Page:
Treatment is to use needles to stimulate acupoints along meridians to
invigorate energy and blood circulation. Most cases of sleep apnea are caused by
the collapse of soft tissue around the throat where the air passing is blocked.
Enlarged tongue or low muscle tone protrude towards the back of throat making
air difficult to pass.
Wang has successfully treated many patients with his special technique.
During the treatment, he selects particular points that improve circulation and
mucosal immunity so to reduce the resistance and that help increase tongue
muscle tone. The space between the tongue and the back wall of throat is thus
enlarged and maintained.
usually have better sleep, less apnea events and feel better during the day
after a few treatments. In order to get long term effect, regular
treatments are needed. The effective is almost 100%, that means all the patients
have seen improvement. Long term benifit is to reduce the risk of heart, lung
complications and maintain sugar and cholesterol level within normal
Sleep apnea is a sleep
disorder characterized by
abnormal pauses in breathing or
instances of abnormally low breathing, during sleep.
Each pause in breathing, called an apnoea,
can last from a few seconds to minutes, and may occur 5 to 30 times or more an
hour. Similarly, each abnormally low breathing event is called a hypopnea.
Sleep apnoea is diagnosed with an overnight sleep test called apolysomnogram, or
a "sleep study".
There are three forms of sleep apnoea: central (CSA), obstructive (OSA),
and complex or mixed sleep apnoea (i.e., a combination of central and
obstructive) constituting 0.4%, 84% and 15% of cases respectively.
CSA, breathing is interrupted by a lack of respiratory effort; in OSA, breathing
is interrupted by a physical block to airflow despite respiratory effort and snoring is
Regardless of type, an individual with sleep apnoea is rarely aware of having
difficulty breathing, even upon awakening.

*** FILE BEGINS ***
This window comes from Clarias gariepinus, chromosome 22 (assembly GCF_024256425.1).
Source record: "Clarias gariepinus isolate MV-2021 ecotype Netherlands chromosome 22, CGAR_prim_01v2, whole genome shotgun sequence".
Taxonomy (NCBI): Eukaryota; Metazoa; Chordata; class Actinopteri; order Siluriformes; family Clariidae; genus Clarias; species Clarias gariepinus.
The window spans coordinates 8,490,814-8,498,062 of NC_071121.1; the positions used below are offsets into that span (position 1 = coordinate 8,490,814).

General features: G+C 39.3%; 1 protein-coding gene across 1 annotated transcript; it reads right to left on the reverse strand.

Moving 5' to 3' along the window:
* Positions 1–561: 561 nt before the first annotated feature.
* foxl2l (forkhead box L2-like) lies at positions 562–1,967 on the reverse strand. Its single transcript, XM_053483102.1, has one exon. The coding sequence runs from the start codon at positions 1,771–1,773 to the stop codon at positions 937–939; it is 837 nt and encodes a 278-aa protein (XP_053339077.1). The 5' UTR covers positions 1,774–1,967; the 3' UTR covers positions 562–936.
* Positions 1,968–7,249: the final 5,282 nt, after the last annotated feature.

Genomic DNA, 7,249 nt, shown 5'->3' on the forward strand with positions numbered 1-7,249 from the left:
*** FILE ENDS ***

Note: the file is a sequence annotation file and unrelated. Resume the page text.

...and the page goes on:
apnoea is recognized as a problem by others witnessing the individual during
episodes or is suspected because of its effects on the body . Symptoms may be
present for years (or even decades) without identification, during which time
the sufferer may become conditioned to the daytime sleepiness and fatigue associated
with significant levels of sleep disturbance.
Obstructive sleep apnea is the most common category of sleep-disordered
breathing. The muscle tone of the body ordinarily relaxes during sleep, and at
the level of the throat the human airway is composed of collapsible walls of
soft tissue which can obstruct the breathing during sleep. Mild occasional sleep
apnea, such as many people experience during an upper respiratory infection, may
not be important, but chronic severe obstructive sleep apnea requires treatment
to prevent low blood oxygen (hypoxemia), sleep deprivation, and other
complications. The most serious complication is a severe form of congestive
heart failure called cor pulmonale.
Individuals with low muscle tone and soft tissue around the airway (e.g.,
because of obesity) and structural features that give rise to a narrowed airway
are at high risk for obstructive sleep apnea. The elderly are more likely to
have OSA than young people. Men are more likely to suffer sleep apnea than women
and children are, though it is not uncommon in the latter two population groups.